On June 16, 2015, section 5(b) of the Ukraine Freedom Support Act of 2014 (UFSA) (P.L. No. 113-272), which authorizes the President to impose sanctions on foreign financial institutions (FFIs) that facilitate financial transactions on behalf of Russian persons designated as Specially Designated Nationals (SDNs), became operative.  Although the President indicated while signing the UFSA that he did not then intend to impose sanctions under the law, the President reserved the right to do so, and can now impose sanctions on FFIs under the UFSA as he deems appropriate.

The UFSA, which was signed into law on December 18, 2014, was designed in part to persuade non-US persons to forego certain business activities with Russia relating to the Russian defense and energy industries, as well as specified Russian SDNs.  Section 5(b) of the statute authorizes (but does not require) the President to prohibit, or otherwise impose strict conditions on, the payable-through or correspondent accounts in the United States of FFIs that knowingly facilitate a “significant” financial transaction on behalf of a Russian person designated as an SDN by the US Treasury Department, Office of Foreign Assets Control (OFAC) pursuant to the UFSA, Executive Orders 13660, 13661, or 13662, or any other executive order addressing the Ukraine crisis. This is similar to the sanctions authorized against FFIs in the Iran secondary sanctions context.  It is not clear if the restriction on payable-through and correspondent accounts would apply only to accounts located in the United States, or if they would apply also to accounts opened or maintained by US banks outside the United States.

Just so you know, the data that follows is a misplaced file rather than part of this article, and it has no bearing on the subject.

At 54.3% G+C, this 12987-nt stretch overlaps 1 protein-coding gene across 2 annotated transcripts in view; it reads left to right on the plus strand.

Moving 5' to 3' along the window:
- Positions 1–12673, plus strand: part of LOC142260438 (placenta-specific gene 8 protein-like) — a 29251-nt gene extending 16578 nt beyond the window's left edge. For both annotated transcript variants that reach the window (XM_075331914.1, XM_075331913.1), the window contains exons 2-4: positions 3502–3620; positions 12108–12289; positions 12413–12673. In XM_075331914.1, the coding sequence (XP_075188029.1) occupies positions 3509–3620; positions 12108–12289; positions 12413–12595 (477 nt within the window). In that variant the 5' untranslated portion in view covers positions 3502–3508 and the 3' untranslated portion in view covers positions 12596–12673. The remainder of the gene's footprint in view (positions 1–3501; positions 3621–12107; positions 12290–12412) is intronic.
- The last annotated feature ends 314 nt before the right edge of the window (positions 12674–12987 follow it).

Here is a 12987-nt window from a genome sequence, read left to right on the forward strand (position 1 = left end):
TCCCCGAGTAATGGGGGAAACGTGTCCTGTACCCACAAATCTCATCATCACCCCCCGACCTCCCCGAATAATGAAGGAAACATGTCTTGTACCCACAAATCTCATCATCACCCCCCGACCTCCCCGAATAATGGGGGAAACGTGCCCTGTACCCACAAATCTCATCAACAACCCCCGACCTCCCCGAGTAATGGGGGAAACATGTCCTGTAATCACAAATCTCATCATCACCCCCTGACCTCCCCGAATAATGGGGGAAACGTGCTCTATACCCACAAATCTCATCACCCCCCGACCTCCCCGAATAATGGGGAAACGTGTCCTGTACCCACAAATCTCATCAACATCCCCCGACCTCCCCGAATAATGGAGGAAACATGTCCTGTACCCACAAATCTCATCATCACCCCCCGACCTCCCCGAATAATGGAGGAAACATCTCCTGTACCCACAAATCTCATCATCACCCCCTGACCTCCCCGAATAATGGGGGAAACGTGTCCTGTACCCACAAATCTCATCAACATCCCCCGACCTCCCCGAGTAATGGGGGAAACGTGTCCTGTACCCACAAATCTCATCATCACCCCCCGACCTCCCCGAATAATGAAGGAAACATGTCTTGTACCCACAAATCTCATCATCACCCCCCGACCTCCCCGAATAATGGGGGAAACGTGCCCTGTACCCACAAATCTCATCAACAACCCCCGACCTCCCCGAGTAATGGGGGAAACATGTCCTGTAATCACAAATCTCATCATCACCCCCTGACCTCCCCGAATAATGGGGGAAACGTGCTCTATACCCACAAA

The President may waive application of such sanctions if the President determines that the waiver is in the national security interest of the United States and reports the reason for such determination to Congress.  See our previous advisory on the UFSA for additional details.

The UFSA does not define the term “significant financial transaction,” thereby leaving interpretation of the term to the President’s discretion.  The Iranian Financial Sanctions Regulations (IFSR), 31 C.F.R. Part 560, which set out factors to consider in assessing whether a financial transaction is “significant” under a different law, can be instructive.  The IFSR provide that “the totality of the facts and circumstances” may be considered in assessing whether a financial transaction is “significant,” including factors such as:

  • the size, number, and frequency of transactions
  • the nature of the transaction(s)
  • the level of awareness of management and whether the transaction(s) are part of a pattern of conduct
  • the nexus between the transaction(s) and a blocked person
  • the impact of the transaction(s) on statutory objectives
  • whether the transaction(s) involve deceptive practices

As discussed above, the President stated at the signing of the UFSA that “[a]t this time, the Administration does not intend to impose sanctions under this law, but the Act gives the Administration additional authorities that could be utilized, if circumstances warranted.”  FFIs dealing with Russian SDNs should be on the lookout for a possible change in the Administration’s stated position, especially if the crisis in Ukraine escalates.  Currently, there are approximately 50 Russian individuals and 40 Russian entities on the SDN List by way of the specified Executive Orders.  Therefore, FFIs should conduct screening of the counter-parties and beneficiaries of transactions to determine if any such individual or entity is involved, and then conduct a risk-based assessment if a positive hit is identified.